A map published around 1961 shows a windpump beside the stream which flows at the end of Rylands Hey - the stream is one of several tributaries which flow northwards into the Greasby Brook. A windpump is installed for one of two purposes - to irrigate land or to drain land. This Greasby windpump was installed around 1945 by Mr Morath to take water from the stream to irrigate his field which was a market garden. The entrance to the field was in Wood Lane.
Greasby had many market gardens and one of the main crops was flowers for the Liverpool Cazneau Street market.
The windpump at the end of Rylands Hey is believed to have been a typical irrigation installation - a sump or chamber is dug close to a stream and a trench is cut to divert water from the stream to the sump. Often the sumps were lined with concrete rings. The trench typically had a pipe with a grille to keep rubbish out of the sump. The windpump is constructed directly over the sump and draws water which it pumps to a storage tank. From the tank the water is used to irrigate the land.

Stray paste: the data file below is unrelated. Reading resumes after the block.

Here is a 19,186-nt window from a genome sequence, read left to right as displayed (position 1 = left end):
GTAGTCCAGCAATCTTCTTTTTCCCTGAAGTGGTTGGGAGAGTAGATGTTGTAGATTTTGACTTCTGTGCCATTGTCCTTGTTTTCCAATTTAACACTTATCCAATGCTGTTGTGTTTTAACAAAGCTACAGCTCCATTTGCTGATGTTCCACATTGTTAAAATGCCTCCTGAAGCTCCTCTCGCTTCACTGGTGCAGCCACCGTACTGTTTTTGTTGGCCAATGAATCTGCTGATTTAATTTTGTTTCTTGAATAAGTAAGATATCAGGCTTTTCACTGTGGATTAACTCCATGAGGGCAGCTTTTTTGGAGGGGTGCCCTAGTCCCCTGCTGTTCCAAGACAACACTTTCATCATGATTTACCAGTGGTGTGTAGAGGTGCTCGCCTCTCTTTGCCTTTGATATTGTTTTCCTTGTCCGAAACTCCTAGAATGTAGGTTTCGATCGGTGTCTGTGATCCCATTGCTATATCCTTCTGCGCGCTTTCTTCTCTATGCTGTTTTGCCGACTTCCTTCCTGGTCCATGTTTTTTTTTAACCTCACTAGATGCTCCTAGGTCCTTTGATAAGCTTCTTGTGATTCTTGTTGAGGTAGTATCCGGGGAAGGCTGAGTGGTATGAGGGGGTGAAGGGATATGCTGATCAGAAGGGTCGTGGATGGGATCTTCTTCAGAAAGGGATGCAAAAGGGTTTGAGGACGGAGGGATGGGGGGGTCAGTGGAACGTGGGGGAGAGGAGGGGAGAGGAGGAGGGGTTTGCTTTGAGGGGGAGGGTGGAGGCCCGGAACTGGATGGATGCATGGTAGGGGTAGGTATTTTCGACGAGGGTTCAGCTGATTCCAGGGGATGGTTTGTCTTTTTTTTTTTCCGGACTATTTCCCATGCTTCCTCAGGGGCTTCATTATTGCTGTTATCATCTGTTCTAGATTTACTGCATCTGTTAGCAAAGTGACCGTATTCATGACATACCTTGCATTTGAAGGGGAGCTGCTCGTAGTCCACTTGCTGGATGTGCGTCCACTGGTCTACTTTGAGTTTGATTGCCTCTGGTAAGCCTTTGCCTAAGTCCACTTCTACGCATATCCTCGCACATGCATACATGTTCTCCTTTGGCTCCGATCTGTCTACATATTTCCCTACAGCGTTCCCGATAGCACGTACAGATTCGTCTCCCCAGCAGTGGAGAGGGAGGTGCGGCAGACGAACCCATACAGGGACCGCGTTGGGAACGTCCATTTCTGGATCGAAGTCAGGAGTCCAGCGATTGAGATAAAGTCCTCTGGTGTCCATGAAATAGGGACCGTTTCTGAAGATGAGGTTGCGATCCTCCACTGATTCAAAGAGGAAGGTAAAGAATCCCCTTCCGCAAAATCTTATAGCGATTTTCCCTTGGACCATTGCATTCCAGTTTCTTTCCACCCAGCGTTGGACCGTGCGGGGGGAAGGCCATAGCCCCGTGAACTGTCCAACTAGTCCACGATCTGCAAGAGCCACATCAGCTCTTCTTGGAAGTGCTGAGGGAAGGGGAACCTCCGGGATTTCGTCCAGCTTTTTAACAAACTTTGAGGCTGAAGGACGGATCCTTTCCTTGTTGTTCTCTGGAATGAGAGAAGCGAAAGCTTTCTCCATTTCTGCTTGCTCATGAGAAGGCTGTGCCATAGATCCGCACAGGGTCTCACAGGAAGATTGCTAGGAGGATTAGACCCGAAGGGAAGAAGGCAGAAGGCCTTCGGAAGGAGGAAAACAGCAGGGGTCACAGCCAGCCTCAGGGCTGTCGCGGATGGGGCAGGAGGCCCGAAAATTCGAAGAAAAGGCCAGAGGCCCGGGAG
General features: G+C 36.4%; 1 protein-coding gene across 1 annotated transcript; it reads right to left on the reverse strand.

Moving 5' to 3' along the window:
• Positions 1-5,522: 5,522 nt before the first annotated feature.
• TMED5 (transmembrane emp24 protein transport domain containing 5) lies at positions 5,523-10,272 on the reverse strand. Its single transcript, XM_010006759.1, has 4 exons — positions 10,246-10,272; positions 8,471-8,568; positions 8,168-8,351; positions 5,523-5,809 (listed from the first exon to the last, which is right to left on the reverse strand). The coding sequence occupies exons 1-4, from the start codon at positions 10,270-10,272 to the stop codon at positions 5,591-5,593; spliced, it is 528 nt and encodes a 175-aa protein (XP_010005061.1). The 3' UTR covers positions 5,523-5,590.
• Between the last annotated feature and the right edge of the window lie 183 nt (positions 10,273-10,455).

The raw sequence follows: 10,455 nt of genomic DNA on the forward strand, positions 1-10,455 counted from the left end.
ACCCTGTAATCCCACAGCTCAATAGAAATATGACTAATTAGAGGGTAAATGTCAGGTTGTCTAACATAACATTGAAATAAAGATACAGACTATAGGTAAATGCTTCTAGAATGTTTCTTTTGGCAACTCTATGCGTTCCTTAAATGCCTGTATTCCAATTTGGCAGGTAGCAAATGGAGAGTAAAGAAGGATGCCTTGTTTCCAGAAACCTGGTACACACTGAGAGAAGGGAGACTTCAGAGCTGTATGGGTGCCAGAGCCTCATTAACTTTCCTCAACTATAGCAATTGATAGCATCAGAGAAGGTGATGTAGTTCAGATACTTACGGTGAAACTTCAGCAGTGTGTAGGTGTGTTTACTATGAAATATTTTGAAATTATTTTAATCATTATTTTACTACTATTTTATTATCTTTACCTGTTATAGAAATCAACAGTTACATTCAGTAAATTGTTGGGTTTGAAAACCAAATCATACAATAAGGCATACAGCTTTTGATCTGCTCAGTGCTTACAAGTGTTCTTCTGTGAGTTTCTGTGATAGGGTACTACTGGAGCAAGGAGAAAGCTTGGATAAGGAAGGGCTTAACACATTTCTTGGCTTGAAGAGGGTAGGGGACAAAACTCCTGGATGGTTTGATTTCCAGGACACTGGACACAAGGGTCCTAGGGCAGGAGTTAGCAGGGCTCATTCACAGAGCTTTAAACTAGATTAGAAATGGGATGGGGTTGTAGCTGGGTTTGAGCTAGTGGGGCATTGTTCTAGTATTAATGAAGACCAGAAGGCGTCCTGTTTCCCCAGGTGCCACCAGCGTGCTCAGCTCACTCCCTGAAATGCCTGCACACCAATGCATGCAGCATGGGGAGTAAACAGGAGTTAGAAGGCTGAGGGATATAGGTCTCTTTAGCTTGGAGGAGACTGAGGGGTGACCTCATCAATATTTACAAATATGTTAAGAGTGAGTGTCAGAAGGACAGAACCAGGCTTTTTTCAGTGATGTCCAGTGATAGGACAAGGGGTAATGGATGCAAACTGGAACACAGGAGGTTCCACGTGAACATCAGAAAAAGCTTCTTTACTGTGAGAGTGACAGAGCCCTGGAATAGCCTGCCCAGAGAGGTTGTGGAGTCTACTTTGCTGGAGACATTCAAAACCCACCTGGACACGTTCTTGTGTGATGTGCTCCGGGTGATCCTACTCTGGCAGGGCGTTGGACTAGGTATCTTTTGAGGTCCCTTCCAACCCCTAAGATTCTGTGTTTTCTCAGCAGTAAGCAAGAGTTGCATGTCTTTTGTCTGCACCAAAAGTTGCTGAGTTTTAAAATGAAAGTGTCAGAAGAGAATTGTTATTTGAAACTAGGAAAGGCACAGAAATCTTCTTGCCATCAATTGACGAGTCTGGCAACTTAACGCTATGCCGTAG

The field is no longer a market garden. Houses were built on it around the 1970s. The name of the new road on which the houses stand, Dryfield Close, is a reminder of the field which needed irrigating.
There are no known photos of the Rylands Hey windpump, but this image is of a basically similar model.
The Greasby one had a smaller footprint and the tower was taller.
Much of this information kindly provided by Howard Dean.
Some questions remain about the Windpump - how close and how high was the storage tank; when did the windpump cease to be used; when was it demolished?
A search of the location where it stood has revealed no visible remains.